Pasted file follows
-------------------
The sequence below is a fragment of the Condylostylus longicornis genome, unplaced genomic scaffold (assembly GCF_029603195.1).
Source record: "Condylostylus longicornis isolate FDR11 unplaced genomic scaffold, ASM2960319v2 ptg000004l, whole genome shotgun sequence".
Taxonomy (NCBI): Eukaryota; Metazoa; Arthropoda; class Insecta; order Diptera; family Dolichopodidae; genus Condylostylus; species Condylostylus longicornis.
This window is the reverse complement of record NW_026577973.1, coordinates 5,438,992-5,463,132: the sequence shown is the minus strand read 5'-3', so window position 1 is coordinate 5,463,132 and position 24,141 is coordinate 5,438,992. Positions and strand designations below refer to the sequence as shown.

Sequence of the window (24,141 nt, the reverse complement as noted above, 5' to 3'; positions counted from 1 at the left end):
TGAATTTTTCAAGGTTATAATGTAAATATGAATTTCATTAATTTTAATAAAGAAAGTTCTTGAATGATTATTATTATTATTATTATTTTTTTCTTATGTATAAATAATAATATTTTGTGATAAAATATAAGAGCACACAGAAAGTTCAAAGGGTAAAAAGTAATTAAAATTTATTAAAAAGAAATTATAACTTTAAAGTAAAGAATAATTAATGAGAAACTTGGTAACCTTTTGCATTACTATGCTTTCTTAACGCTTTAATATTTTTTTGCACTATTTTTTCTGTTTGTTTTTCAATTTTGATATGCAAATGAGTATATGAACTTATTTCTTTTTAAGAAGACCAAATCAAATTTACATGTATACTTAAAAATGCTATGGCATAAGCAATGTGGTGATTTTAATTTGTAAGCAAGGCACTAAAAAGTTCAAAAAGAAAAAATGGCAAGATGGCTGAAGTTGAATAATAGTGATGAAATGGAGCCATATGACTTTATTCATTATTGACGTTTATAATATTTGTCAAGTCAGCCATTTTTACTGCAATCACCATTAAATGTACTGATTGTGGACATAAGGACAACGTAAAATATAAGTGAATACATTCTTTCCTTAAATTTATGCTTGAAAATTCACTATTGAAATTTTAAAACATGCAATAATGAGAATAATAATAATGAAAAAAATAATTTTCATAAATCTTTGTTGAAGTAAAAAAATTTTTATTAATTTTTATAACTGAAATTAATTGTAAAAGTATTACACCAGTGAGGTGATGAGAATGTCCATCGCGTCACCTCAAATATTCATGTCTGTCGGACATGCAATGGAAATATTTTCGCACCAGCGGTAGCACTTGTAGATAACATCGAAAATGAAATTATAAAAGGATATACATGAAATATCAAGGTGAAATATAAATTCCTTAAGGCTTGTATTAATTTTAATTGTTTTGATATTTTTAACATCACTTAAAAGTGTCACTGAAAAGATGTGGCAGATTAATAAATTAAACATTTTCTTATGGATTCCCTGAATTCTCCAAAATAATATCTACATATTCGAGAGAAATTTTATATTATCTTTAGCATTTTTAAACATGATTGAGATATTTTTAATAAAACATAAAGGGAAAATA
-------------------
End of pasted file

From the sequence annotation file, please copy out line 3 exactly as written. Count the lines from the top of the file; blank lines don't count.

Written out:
Taxonomy (NCBI): Eukaryota; Metazoa; Arthropoda; class Insecta; order Diptera; family Dolichopodidae; genus Condylostylus; species Condylostylus longicornis.